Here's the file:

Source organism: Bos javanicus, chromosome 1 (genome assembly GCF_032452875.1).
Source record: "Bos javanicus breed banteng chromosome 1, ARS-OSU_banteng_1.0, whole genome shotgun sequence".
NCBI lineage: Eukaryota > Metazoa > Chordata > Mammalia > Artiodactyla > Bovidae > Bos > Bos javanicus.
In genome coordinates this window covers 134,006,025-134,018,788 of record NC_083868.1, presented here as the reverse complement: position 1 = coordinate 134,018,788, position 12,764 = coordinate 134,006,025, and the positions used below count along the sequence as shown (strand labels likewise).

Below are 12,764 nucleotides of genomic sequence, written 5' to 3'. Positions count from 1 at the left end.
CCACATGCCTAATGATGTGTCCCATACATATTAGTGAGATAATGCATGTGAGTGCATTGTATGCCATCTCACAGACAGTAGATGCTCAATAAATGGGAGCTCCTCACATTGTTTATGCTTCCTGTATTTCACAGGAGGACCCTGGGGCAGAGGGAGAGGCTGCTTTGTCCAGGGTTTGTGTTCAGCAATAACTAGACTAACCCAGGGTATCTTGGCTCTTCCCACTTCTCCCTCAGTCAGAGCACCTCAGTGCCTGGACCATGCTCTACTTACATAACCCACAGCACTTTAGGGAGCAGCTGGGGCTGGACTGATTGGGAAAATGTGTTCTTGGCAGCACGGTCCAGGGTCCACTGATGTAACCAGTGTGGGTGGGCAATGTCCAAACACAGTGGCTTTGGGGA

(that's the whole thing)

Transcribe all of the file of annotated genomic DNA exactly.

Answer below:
Source organism: Bos javanicus, chromosome 1 (genome assembly GCF_032452875.1).
Source record: "Bos javanicus breed banteng chromosome 1, ARS-OSU_banteng_1.0, whole genome shotgun sequence".
NCBI lineage: Eukaryota > Metazoa > Chordata > Mammalia > Artiodactyla > Bovidae > Bos > Bos javanicus.
In genome coordinates this window covers 134,006,025-134,018,788 of record NC_083868.1, presented here as the reverse complement: position 1 = coordinate 134,018,788, position 12,764 = coordinate 134,006,025, and the positions used below count along the sequence as shown (strand labels likewise).

Below are 12,764 nucleotides of genomic sequence, written 5' to 3'. Positions count from 1 at the left end.
CCACATGCCTAATGATGTGTCCCATACATATTAGTGAGATAATGCATGTGAGTGCATTGTATGCCATCTCACAGACAGTAGATGCTCAATAAATGGGAGCTCCTCACATTGTTTATGCTTCCTGTATTTCACAGGAGGACCCTGGGGCAGAGGGAGAGGCTGCTTTGTCCAGGGTTTGTGTTCAGCAATAACTAGACTAACCCAGGGTATCTTGGCTCTTCCCACTTCTCCCTCAGTCAGAGCACCTCAGTGCCTGGACCATGCTCTACTTACATAACCCACAGCACTTTAGGGAGCAGCTGGGGCTGGACTGATTGGGAAAATGTGTTCTTGGCAGCACGGTCCAGGGTCCACTGATGTAACCAGTGTGGGTGGGCAATGTCCAAACACAGTGGCTTTGGGGA